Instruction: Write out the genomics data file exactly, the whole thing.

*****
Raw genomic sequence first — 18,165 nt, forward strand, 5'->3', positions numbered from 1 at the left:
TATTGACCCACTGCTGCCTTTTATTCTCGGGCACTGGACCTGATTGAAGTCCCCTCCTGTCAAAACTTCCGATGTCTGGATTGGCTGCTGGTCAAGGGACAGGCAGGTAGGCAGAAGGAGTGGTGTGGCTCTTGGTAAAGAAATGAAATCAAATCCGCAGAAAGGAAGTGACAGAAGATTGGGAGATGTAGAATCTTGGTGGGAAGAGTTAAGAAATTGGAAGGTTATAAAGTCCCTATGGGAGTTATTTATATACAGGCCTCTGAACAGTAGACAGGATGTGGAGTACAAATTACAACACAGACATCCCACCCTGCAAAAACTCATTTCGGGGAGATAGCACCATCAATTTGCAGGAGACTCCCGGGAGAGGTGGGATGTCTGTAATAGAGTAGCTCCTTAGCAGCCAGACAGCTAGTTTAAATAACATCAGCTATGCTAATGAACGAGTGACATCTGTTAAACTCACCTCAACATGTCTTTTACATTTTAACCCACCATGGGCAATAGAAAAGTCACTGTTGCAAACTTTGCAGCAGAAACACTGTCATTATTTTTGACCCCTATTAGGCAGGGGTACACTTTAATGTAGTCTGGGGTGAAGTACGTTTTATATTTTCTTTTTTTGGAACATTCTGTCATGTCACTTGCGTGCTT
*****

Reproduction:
Raw genomic sequence first — 18,165 nt, forward strand, 5'->3', positions numbered from 1 at the left:
TATTGACCCACTGCTGCCTTTTATTCTCGGGCACTGGACCTGATTGAAGTCCCCTCCTGTCAAAACTTCCGATGTCTGGATTGGCTGCTGGTCAAGGGACAGGCAGGTAGGCAGAAGGAGTGGTGTGGCTCTTGGTAAAGAAATGAAATCAAATCCGCAGAAAGGAAGTGACAGAAGATTGGGAGATGTAGAATCTTGGTGGGAAGAGTTAAGAAATTGGAAGGTTATAAAGTCCCTATGGGAGTTATTTATATACAGGCCTCTGAACAGTAGACAGGATGTGGAGTACAAATTACAACACAGACATCCCACCCTGCAAAAACTCATTTCGGGGAGATAGCACCATCAATTTGCAGGAGACTCCCGGGAGAGGTGGGATGTCTGTAATAGAGTAGCTCCTTAGCAGCCAGACAGCTAGTTTAAATAACATCAGCTATGCTAATGAACGAGTGACATCTGTTAAACTCACCTCAACATGTCTTTTACATTTTAACCCACCATGGGCAATAGAAAAGTCACTGTTGCAAACTTTGCAGCAGAAACACTGTCATTATTTTTGACCCCTATTAGGCAGGGGTACACTTTAATGTAGTCTGGGGTGAAGTACGTTTTATATTTTCTTTTTTTGGAACATTCTGTCATGTCACTTGCGTGCTT